Full text: Problems in eugenics

8Section I.R. Pearl’ 
where the new being is organised. Now, this contest does not take 
place en bloc, so to speak, as has been generally admitted. Each of 
the characters of the two parents struggles on its own account against 
the corresponding character (its antagonist, as has just been said). 
When the hereditary energy is equal on both sides there necessarily 
ensues a kind of process of which the consequence is the fusion of the 
maternal and paternal characters in an intermediate character. If the 
energies are very unequal the hybrid inherits a character borrowed 
entirely from one of his parents; but this parent, conqueror on one 
point, may be conquered upon another. Hence, there results with the 
hybrid a juxtaposition of characters derived from each of the types of 
which he is the child.” 
Above all, I have wished to call attention to the so-called laws of domin­ 
ance, because of their great importance. We may conclude that in the case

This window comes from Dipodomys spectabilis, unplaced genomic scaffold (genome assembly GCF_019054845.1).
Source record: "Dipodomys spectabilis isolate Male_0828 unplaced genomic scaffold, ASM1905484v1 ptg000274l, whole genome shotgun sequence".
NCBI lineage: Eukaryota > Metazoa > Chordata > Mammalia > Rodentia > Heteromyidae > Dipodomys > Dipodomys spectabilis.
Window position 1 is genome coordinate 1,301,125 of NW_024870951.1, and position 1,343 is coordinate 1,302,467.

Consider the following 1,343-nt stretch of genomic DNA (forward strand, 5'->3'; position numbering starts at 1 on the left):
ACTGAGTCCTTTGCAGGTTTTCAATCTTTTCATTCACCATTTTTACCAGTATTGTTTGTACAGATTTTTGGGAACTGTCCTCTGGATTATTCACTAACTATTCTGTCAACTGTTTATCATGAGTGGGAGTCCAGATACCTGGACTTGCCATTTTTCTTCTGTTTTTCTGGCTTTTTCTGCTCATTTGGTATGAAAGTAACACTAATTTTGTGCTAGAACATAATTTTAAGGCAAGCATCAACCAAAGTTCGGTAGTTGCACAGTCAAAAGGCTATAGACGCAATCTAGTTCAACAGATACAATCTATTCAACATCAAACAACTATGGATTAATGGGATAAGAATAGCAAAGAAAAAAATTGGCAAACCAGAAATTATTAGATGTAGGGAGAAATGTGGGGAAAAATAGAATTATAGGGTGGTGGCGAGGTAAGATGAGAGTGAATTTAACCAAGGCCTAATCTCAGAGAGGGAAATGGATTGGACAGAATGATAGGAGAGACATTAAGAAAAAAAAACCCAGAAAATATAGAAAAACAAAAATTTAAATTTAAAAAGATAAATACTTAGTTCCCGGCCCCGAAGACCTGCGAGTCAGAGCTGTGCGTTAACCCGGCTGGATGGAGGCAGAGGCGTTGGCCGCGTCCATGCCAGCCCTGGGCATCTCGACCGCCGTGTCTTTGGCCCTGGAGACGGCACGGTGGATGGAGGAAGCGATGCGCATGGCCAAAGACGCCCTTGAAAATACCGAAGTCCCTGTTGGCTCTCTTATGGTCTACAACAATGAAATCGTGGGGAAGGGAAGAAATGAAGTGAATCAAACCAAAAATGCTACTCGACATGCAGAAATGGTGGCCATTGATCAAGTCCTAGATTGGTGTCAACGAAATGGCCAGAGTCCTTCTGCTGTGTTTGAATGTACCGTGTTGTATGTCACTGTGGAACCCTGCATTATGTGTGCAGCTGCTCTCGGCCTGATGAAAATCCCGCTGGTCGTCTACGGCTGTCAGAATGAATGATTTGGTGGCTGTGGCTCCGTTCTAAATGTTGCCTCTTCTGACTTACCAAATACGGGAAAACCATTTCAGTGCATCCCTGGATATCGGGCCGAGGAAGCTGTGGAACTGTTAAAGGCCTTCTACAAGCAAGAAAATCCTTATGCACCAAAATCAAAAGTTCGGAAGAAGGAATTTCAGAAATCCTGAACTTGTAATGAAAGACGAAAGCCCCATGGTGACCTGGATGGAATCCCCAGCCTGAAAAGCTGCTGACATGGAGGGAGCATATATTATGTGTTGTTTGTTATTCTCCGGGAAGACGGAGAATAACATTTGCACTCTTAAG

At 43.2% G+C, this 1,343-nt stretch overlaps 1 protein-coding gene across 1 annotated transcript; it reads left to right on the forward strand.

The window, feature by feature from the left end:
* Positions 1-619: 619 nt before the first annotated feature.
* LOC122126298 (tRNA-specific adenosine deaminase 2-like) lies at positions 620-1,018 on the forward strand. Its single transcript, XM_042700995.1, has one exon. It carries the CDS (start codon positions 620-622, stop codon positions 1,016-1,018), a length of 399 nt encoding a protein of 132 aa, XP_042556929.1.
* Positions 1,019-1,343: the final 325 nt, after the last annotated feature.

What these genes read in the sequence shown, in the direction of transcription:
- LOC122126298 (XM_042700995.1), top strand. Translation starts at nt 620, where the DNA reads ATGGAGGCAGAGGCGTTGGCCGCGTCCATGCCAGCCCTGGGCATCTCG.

of man the dominant characters are also the original ones. 
By Raymond Pearl, 
Biologist, Maine Agricultural Experiment Station. 
The purpose of this paper is to give an account (necessarily abbreviated, 
and without presentation of complete evidence) of the results of an 
investigation into the mode of inheritance of fecundity in the domestic fowl, 
and to point out some of the possible eugenic bearings of these results. 
It is shown that while the continued selection, over a period of years, 
of highly fecund females failed to bring about any change in average 
fecundity of the strain used, this character must nevertheless be inherited 
since pedigree lines have been isolated which uniformly breed true to definite 
degrees of fecundity. 
It is further shown that observed variations in actually realized fecundity 
(number of eggs laid) do not depend upon anatomical differences in respect 
to the number of visible oocytes in the ovary. The differential factor on 
which the variations in fecundity depend must be primarily physiological. 
Fecundity in the fowl is shown to be inherited in strict accord with the 
following Mendelian plan :— 
1. Observed individual variations in fecundity depend essentially upon 
two separately inherited physiological factors (designated Lx and L2). 
2. High fecundity is manifested only when both of these factors are 
present together in the same individual.

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